The EU taxonomy is setting the new gold standard for which economic activities can be considered sustainable. With the taxonomy comes a lot of new terms - but what do expressions like Enabling Activity and Substantial Contribution actually refer to? And what is the difference between being taxonomy eligible and taxonomy aligned?
The Celsia team explains some of the key terms to help you better understand the taxonomy.
Greenwashing: the practice of gaining an unfair competitive advantage or being misleading by marketing a product as environmentally friendly, when in fact basic environmental standards have not been met. The taxonomy is designed to be a strong tool to combat greenwashing by defining a set of concrete, technical criteria for sustainability.
A company’s taxonomy score is related to the proportion of revenue, opex and capex that comes from activities aligned with the technical screening criteria. This contributes to combating greenwashing as companies which have only a small portion of their revenue coming from sustainable activities will get a correspondingly low score
Climate change mitigation: the process of holding the increase in the global average temperature to well below 2 °C and pursuing efforts to limit it to 1,5 °C above pre-industrial levels, as set out in the Paris Agreement.
Climate change adaptation: the process of adjustment to actual and expected climate change and its impacts. The taxonomy criteria for adaptation focus on climate hazards and require activities to undertake a physical climate risk assessment.
Climate and environmental objectives: six objectives identified by the taxonomy regulation as key to achieving a transition to a sustainable and carbon neutral economy. These objectives are: climate change mitigation, climate change adaptation, the sustainable use and protection of water and marine resources, the transition to a circular economy, pollution prevention and control, the protection and restoration of biodiversity and ecosystems.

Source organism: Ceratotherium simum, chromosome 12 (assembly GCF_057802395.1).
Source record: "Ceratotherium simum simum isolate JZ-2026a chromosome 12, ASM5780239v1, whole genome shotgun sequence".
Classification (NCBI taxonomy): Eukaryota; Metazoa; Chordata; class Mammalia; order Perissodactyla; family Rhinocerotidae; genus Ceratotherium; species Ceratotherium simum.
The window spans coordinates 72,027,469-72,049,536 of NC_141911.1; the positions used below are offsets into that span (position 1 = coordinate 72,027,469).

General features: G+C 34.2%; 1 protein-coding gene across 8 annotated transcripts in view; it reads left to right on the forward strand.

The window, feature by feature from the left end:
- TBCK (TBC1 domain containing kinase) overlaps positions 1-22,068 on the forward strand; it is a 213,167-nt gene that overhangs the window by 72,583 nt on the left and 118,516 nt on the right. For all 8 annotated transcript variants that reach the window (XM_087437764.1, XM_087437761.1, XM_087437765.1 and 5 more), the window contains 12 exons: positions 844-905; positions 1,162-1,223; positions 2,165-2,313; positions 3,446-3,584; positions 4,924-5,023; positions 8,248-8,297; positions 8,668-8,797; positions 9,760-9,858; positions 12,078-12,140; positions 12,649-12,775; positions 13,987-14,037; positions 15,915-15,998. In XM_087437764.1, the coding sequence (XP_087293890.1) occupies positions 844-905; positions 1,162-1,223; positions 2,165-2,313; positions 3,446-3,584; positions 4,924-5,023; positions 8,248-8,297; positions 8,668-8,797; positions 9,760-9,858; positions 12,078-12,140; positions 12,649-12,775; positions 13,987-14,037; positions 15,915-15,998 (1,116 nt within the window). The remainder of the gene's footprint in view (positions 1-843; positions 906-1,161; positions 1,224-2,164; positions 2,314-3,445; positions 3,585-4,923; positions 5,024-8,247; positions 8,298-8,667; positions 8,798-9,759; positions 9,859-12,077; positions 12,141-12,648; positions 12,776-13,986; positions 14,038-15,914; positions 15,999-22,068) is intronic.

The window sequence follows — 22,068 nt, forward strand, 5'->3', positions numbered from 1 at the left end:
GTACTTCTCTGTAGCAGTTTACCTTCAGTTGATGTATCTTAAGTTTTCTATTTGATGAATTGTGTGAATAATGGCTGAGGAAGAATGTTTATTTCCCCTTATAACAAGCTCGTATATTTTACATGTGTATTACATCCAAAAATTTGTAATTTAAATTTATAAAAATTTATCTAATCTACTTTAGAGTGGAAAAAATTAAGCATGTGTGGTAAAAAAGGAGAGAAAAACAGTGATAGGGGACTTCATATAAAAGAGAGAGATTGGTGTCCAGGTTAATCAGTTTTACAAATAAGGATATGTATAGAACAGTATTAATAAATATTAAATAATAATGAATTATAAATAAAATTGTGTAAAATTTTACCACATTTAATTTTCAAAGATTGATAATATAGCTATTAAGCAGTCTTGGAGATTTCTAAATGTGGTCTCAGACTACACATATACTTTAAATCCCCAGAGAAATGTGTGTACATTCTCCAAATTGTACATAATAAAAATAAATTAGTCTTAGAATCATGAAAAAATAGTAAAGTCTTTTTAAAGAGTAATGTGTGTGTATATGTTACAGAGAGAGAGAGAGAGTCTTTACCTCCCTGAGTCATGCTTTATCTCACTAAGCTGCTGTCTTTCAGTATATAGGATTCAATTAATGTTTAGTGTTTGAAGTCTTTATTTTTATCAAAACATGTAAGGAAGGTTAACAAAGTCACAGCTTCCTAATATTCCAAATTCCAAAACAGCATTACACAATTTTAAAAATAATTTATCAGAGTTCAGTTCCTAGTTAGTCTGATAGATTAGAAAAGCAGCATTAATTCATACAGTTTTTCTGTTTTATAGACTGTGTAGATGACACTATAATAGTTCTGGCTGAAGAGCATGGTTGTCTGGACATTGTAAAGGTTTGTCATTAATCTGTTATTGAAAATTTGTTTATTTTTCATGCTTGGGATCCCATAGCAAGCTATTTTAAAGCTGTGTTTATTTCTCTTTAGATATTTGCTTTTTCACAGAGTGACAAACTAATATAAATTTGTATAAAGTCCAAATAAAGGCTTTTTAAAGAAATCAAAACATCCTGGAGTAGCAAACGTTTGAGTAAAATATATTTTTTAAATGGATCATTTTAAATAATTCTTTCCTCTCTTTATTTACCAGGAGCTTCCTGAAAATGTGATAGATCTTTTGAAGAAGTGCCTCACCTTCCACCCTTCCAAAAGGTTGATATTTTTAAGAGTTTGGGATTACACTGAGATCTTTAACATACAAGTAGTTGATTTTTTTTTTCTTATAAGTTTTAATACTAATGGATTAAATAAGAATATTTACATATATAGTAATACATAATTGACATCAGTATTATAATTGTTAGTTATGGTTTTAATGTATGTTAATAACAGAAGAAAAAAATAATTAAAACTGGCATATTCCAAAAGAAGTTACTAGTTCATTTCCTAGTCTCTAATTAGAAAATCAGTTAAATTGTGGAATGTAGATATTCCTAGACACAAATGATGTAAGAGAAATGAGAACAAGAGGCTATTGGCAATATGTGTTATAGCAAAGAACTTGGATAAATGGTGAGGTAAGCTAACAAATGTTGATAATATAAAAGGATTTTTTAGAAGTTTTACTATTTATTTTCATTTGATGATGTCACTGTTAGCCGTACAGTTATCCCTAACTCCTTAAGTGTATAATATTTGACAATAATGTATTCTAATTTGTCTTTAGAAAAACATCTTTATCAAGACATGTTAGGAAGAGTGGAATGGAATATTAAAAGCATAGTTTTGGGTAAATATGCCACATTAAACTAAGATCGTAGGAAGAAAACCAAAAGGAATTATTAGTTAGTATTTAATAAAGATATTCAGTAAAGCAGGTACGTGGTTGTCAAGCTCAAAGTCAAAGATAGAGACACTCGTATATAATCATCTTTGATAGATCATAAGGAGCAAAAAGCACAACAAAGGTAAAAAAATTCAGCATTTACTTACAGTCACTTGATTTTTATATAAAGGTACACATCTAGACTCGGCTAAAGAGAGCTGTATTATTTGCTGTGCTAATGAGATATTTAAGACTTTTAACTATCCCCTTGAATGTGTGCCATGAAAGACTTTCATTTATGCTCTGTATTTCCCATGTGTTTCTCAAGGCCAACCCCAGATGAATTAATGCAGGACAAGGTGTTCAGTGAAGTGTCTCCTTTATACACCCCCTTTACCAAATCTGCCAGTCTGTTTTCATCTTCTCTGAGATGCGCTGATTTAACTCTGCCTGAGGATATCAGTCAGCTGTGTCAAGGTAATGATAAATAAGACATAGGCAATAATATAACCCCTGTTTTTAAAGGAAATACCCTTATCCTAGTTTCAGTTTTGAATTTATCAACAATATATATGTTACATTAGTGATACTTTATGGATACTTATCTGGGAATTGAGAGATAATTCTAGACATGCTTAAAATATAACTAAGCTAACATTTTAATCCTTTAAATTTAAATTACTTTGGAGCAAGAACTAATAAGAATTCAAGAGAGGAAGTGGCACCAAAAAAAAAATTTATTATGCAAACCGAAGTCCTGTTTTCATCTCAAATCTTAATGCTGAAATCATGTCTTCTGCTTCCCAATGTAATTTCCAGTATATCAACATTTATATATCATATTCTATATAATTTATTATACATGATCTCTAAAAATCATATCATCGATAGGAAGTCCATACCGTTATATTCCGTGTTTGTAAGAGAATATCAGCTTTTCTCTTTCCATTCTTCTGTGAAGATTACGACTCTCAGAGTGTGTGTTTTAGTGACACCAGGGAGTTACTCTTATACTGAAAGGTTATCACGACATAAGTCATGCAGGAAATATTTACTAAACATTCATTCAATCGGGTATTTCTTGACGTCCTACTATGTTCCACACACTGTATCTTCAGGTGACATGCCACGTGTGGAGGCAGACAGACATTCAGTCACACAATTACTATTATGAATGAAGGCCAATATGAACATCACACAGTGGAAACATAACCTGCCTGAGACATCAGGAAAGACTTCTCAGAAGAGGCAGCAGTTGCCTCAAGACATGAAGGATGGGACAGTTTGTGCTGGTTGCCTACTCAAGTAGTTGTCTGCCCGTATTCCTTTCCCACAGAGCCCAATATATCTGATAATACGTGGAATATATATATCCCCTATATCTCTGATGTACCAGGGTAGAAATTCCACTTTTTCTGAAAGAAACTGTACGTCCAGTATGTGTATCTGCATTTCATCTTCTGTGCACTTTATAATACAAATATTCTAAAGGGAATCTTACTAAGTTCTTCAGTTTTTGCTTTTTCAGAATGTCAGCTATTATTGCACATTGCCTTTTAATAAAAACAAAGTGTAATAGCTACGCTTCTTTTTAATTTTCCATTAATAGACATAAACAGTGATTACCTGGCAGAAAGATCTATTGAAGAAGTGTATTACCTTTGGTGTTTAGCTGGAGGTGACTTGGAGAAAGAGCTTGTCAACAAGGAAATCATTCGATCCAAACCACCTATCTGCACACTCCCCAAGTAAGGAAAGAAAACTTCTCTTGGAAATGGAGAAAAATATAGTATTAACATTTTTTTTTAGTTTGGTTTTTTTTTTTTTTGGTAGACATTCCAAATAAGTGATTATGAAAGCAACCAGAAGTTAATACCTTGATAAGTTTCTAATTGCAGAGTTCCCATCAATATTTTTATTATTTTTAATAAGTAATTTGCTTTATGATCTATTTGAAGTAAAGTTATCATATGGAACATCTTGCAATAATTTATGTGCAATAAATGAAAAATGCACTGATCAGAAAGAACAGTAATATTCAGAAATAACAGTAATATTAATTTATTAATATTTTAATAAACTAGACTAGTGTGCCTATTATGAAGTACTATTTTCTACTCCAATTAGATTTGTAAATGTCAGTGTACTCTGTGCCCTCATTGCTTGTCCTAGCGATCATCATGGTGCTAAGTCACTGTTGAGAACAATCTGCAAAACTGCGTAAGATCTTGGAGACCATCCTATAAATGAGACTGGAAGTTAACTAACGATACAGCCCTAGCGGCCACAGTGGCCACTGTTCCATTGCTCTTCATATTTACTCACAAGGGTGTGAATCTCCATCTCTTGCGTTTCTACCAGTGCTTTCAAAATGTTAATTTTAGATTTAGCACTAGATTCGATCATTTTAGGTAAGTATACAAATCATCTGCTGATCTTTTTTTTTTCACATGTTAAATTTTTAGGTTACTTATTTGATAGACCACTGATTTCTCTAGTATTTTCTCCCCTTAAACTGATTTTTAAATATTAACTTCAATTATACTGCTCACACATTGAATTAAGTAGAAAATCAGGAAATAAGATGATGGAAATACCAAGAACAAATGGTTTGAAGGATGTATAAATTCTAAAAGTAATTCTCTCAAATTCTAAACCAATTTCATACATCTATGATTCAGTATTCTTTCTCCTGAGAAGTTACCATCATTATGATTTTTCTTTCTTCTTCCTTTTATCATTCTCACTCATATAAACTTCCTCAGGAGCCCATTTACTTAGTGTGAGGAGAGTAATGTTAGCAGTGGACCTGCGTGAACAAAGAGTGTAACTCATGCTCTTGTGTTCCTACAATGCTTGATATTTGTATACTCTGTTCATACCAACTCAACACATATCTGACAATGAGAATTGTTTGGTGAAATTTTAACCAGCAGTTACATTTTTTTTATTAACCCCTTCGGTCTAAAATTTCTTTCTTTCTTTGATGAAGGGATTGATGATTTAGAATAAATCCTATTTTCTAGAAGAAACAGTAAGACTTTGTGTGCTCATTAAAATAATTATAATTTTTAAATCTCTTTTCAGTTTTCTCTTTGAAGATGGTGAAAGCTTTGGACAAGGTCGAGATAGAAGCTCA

Eligible activity/Eligibility: an economic activity that is described and has technical screening criteria set out in the taxonomy. Such an activity is ‘eligible’ under the taxonomy and all revenue, CAPEX and OPEX for this economic activity is therefore taxonomy eligible. For example, electricity generation from wind power is an eligible activity, while electricity generation from coal is not eligible.
Aligned activity/Alignment: an eligible economic activity that is making a substantial contribution to at least one of the climate and environmental objectives, while also doing no significant harm to the remaining objectives and meeting minimum standards on human rights and labour standards. The revenue, CAPEX and OPEX for such an activity is therefore aligned or in alignment.
An economic activity that is eligible and does not meet the technical screening criteria and minimum social safeguards is not aligned.
Substantial contribution: an economic activity can make a substantial contribution to one or more of the environmental objectives set out in the taxonomy. This means that, based on the technical screening criteria, the economic activity either has a substantial positive environmental impact or substantially reduces negative impacts of the activity on the environment.